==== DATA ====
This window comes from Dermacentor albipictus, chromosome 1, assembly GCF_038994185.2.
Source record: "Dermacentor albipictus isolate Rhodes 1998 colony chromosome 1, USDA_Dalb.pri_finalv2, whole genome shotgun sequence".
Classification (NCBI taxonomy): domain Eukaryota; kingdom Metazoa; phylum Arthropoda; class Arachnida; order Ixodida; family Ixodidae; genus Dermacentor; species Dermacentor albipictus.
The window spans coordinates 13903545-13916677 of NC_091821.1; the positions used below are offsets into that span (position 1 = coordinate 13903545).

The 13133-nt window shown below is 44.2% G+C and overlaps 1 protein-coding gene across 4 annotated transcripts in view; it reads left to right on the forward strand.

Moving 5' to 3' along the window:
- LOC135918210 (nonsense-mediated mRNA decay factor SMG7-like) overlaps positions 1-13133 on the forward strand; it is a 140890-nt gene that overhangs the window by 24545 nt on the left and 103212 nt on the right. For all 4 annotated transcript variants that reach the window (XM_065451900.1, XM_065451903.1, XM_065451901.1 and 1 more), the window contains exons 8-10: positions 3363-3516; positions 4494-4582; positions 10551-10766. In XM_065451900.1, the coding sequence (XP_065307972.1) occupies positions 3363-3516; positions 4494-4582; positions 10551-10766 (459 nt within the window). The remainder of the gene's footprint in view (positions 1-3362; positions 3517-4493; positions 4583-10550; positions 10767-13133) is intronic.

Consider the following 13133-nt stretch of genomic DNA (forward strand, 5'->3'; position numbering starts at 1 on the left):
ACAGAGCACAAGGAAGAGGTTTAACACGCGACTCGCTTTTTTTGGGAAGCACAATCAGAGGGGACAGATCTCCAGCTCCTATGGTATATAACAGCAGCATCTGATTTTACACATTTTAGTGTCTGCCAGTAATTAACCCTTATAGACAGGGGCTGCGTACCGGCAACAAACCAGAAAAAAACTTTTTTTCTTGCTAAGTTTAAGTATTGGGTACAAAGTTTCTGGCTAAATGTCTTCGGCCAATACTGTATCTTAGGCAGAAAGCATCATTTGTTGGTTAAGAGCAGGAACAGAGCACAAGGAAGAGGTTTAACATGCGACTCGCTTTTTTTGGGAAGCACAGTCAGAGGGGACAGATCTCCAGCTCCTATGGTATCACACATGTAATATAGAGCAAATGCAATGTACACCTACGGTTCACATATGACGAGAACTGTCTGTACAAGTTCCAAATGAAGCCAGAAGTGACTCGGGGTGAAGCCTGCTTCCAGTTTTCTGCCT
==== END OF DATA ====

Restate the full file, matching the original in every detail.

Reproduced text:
This window comes from Dermacentor albipictus, chromosome 1, assembly GCF_038994185.2.
Source record: "Dermacentor albipictus isolate Rhodes 1998 colony chromosome 1, USDA_Dalb.pri_finalv2, whole genome shotgun sequence".
Classification (NCBI taxonomy): domain Eukaryota; kingdom Metazoa; phylum Arthropoda; class Arachnida; order Ixodida; family Ixodidae; genus Dermacentor; species Dermacentor albipictus.
The window spans coordinates 13903545-13916677 of NC_091821.1; the positions used below are offsets into that span (position 1 = coordinate 13903545).

The 13133-nt window shown below is 44.2% G+C and overlaps 1 protein-coding gene across 4 annotated transcripts in view; it reads left to right on the forward strand.

Moving 5' to 3' along the window:
- LOC135918210 (nonsense-mediated mRNA decay factor SMG7-like) overlaps positions 1-13133 on the forward strand; it is a 140890-nt gene that overhangs the window by 24545 nt on the left and 103212 nt on the right. For all 4 annotated transcript variants that reach the window (XM_065451900.1, XM_065451903.1, XM_065451901.1 and 1 more), the window contains exons 8-10: positions 3363-3516; positions 4494-4582; positions 10551-10766. In XM_065451900.1, the coding sequence (XP_065307972.1) occupies positions 3363-3516; positions 4494-4582; positions 10551-10766 (459 nt within the window). The remainder of the gene's footprint in view (positions 1-3362; positions 3517-4493; positions 4583-10550; positions 10767-13133) is intronic.

Consider the following 13133-nt stretch of genomic DNA (forward strand, 5'->3'; position numbering starts at 1 on the left):
ACAGAGCACAAGGAAGAGGTTTAACACGCGACTCGCTTTTTTTGGGAAGCACAATCAGAGGGGACAGATCTCCAGCTCCTATGGTATATAACAGCAGCATCTGATTTTACACATTTTAGTGTCTGCCAGTAATTAACCCTTATAGACAGGGGCTGCGTACCGGCAACAAACCAGAAAAAAACTTTTTTTCTTGCTAAGTTTAAGTATTGGGTACAAAGTTTCTGGCTAAATGTCTTCGGCCAATACTGTATCTTAGGCAGAAAGCATCATTTGTTGGTTAAGAGCAGGAACAGAGCACAAGGAAGAGGTTTAACATGCGACTCGCTTTTTTTGGGAAGCACAGTCAGAGGGGACAGATCTCCAGCTCCTATGGTATCACACATGTAATATAGAGCAAATGCAATGTACACCTACGGTTCACATATGACGAGAACTGTCTGTACAAGTTCCAAATGAAGCCAGAAGTGACTCGGGGTGAAGCCTGCTTCCAGTTTTCTGCCT